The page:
"For us, the idea of having a work that has contradictions is very important—when, in affirming something, it includes itself and attacks itself. How can you put together all of these things that have nothing to do with each other? You use glue! Glue can be an idea, a word. You can use an ideological glue."
From "Art in the Twenty-First Century" Season 2 (2003)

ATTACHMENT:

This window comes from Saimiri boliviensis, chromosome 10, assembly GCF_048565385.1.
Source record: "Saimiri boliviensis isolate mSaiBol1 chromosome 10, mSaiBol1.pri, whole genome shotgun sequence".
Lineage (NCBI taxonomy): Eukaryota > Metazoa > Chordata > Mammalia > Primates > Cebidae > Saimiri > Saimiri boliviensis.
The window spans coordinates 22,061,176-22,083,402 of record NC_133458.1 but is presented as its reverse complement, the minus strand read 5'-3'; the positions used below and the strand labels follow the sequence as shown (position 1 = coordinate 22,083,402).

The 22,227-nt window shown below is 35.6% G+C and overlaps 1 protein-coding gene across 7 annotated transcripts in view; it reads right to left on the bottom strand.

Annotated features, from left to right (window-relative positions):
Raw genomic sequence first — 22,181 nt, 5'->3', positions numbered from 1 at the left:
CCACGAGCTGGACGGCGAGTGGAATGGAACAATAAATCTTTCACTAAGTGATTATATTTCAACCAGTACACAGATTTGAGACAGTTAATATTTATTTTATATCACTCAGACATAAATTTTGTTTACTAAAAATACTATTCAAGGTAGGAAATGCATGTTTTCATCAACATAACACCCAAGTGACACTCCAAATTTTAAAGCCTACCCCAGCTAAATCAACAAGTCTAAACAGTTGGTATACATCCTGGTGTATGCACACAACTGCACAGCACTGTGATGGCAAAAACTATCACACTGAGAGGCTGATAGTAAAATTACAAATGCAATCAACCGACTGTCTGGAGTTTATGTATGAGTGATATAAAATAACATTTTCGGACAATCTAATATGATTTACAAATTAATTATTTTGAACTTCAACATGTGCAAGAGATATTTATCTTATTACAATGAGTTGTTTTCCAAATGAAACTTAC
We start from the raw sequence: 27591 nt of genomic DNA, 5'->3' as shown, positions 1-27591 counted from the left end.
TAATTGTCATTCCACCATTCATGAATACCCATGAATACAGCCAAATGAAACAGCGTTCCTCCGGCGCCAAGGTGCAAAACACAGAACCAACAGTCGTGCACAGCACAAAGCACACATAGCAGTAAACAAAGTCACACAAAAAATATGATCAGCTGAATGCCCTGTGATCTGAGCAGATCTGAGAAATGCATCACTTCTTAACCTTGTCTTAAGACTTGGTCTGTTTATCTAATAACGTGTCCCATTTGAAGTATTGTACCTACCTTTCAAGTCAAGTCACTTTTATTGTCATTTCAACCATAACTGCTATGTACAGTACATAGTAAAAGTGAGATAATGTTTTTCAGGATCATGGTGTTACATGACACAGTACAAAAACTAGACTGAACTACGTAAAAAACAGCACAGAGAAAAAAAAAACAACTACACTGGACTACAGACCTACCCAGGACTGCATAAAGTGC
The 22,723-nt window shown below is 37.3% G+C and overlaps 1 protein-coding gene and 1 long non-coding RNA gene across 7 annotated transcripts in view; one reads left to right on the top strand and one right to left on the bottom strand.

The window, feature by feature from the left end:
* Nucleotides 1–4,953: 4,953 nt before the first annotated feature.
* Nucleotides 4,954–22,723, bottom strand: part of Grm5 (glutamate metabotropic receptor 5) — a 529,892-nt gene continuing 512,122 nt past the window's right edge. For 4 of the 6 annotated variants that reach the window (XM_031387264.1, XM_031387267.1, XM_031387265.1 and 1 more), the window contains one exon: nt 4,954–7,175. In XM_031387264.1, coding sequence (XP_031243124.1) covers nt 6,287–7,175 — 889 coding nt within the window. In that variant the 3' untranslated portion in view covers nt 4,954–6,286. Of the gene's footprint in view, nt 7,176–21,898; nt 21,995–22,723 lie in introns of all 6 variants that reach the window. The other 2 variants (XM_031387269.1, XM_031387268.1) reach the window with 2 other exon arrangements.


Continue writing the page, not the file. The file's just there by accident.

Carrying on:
Eleanor Antin is at work on her photographic series "The Last Days of Pompeii," a commentary on the affluent residents of the paradise of La Jolla, California. There is a comparison to be made, Antin explains, “between America, as this great colonial power, and one of the early great colonial powers, Rome.” In her highly-theatrical films, photographs, and performance art, Antin draws from the childhood play, an infatuation with stand-up and slapstick comedy, and the tragic humor that is part of her Jewish heritage. “I always tend to see the funny side of things,” she says. “That’s the richest experience, when it’s the laughter and it’s the tears together.”